Shear Transformation Zone Theory of Non-crystalline Plasticity


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Shear Transformation Zone (STZ) Theory is a set of equations that build upon ideas developed by Ali Argon, who coined the term "shear transformation zone" to describe metallic glass deformation, and related ideas developed by Frans Spaepen who developed a free volume theory of deformation in metallic glass. The STZ theory begins with the following hypotheses:

  • Glasses contain localized defects, called STZs, that can undergo stress induced transformations which release elastic energy.
  • These defects have an orientation. The orientation is determined by the stress that is most likely to induce transformation of the STZ.
  • The STZs are inherently two-state systems. That is once an STZ transforms it cannot repeatedly undergo the same transformation, though it can undergo the reverse transformation.
  • STZ activity causes surrounding STZs to be annihilated and new STZs to be created in the surrounding material.

The following references give the development of the constitutive theory:

  1. M.L. Falk and J.S. Langer, "Dynamics of Viscoplastic Deformation in Amorphous Solids," Physical Review E, Vol. 57, pp.7192 (1998). link
  2. L. Pechenik and J.S. Langer, "Dynamics of shear-transformation zones in amorphous plasticity: Energetic constraints in a minimal theory," Physical Review E, Vol. 68, pp.061507 (2003).link
  3. J.S. Langer, "Dynamics of shear-transformation zones in amorphous plasticity: Formulation in terms of an effective disorder temperature," Physical Review E, Vol. 70, pp. 041502 (2004). link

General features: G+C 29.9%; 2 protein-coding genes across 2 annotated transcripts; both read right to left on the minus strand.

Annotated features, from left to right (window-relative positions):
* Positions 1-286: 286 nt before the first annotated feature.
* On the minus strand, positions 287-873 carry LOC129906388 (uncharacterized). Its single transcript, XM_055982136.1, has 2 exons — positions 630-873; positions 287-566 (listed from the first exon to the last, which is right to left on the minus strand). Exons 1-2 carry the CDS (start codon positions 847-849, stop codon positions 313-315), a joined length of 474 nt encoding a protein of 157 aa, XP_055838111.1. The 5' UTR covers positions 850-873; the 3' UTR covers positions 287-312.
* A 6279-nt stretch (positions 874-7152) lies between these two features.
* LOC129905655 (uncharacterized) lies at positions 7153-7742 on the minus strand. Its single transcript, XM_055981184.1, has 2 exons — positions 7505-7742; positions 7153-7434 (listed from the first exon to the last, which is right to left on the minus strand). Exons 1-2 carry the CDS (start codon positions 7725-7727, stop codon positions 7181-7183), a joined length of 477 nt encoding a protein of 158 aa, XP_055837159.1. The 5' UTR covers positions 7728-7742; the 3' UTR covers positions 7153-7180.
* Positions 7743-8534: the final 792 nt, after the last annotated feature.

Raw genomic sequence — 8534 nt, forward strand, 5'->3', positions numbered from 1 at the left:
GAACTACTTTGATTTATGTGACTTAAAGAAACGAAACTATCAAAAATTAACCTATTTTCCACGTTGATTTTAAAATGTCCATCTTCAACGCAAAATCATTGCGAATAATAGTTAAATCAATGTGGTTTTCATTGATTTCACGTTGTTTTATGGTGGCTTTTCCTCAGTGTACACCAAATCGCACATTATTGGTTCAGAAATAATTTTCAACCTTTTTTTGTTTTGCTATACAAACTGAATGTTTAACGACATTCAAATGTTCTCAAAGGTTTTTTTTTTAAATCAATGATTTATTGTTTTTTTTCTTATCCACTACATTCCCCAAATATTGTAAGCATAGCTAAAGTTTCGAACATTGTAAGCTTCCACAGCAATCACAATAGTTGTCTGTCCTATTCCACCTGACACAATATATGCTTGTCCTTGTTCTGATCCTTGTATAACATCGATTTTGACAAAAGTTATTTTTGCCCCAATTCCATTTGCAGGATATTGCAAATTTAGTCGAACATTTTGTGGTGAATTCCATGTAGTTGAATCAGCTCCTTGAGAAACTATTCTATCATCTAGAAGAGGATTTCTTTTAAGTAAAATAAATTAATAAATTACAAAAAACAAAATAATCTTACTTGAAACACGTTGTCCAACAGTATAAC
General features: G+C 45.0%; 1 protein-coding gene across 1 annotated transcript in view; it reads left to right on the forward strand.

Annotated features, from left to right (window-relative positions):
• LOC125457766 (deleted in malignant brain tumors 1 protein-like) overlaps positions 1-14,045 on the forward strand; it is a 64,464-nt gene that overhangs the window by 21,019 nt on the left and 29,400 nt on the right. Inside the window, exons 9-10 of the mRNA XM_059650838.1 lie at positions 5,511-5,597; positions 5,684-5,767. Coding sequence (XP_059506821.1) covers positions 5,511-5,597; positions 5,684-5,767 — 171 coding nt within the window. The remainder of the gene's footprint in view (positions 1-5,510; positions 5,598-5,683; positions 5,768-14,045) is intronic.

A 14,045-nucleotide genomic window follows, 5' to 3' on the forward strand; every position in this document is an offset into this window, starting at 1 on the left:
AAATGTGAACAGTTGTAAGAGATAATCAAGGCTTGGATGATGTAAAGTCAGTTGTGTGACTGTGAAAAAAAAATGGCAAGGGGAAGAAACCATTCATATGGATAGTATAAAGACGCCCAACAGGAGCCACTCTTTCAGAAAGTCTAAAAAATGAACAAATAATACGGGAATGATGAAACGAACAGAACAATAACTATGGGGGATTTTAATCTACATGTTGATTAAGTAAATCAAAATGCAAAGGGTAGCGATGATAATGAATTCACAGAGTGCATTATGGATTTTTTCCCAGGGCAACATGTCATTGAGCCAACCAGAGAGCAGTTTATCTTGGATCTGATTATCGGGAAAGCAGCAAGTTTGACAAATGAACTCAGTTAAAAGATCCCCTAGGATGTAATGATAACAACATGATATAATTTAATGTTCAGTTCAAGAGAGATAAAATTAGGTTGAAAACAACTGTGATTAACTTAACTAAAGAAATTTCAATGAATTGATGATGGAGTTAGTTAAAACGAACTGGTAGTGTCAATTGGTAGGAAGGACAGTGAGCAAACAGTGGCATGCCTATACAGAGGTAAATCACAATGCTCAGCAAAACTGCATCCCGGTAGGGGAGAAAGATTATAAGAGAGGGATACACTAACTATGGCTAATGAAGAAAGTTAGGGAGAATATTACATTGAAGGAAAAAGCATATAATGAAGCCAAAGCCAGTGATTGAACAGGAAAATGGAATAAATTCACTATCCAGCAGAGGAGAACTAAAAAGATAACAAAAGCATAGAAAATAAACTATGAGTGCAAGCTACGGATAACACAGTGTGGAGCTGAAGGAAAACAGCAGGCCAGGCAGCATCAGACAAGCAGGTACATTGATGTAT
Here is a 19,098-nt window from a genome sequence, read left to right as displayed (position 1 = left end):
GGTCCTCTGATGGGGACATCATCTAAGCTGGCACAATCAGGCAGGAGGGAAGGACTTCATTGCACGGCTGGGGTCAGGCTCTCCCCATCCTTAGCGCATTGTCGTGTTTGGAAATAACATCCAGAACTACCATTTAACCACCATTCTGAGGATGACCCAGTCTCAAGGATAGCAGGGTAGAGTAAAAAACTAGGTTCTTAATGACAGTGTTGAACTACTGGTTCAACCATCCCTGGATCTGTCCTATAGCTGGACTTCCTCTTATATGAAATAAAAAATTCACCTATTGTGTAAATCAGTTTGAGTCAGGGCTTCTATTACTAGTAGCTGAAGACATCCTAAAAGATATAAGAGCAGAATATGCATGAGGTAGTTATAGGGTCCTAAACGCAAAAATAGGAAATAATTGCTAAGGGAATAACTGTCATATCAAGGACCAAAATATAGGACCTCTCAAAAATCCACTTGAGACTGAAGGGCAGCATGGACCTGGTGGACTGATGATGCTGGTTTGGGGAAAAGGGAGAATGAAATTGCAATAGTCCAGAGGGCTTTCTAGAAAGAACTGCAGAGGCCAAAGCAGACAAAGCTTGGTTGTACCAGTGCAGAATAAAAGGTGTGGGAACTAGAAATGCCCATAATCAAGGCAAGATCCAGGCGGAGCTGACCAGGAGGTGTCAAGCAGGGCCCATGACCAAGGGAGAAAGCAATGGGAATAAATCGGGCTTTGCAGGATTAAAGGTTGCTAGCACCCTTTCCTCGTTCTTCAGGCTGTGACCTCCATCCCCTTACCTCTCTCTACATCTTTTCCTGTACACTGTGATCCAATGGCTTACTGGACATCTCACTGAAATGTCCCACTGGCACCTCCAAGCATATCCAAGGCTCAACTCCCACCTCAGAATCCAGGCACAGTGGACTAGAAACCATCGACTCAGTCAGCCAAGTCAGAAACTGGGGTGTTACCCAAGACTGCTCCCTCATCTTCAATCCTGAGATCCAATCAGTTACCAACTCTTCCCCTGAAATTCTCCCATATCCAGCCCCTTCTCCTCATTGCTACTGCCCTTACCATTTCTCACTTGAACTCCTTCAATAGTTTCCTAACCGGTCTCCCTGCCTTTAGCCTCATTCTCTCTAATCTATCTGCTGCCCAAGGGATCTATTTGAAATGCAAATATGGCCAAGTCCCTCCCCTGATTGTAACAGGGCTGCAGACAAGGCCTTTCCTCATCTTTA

These papers provide applications and extensions of the theory:

  1. L. O. Eastgate, J. S. Langer, and L. Pechenik, "Dynamics of Large-Scale Plastic Deformation and the Necking Instability in Amorphous Solids," Physical Review Letters, Vol. 90, pp. 045506 (2003).link
  2. M.L. Falk, J.S. Langer and L. Pechenik, “Thermal Effects in the Shear-Transformation-Zone Theory of Amorphous Plasticity: Comparison to Metallic Glass Data,” Physical Review E, Vol. 70, pp. 011507 (2004).link
  3. J. S. Langer and Anaël Lemaître, " Dynamic Model of Super-Arrhenius Relaxation Rates in Glassy Materials," Physical Review Letters, Vol. 94, pp. 175701 (2005). link

These papers are essential to the background of the STZ theory:

  1. F. Spaepen, "A microscopic mechanism for steady state inhomogeneous flow in metallic glasses," Acta Metallurgica, Vol. 25, pp. 407 (1977). link
  2. A.S. Argon, "Plastic deformation in metallic glasses," Acta Metallurgica, Vol. 27, pp. 47 (1979). link
  3. A.S. Argon and L.T. Shi, "Evelopment of viscoplastic deformation in metallic glasses," Acta Metallurgica, Vol. 31, pp. 499 (1983). link
  4. A. Ruina, "Slip Instability and State Variable Friction Laws," J. Geophys. Res., Vol. 88, pp. 10359 (1983).
  5. J. H. Dieterich and B.D. Kilgore, "Direct Observation of Frictional Contacts: New Insights for State-dependent Properties," PAGEOPH, Vol. 143, pp. 283 (1994).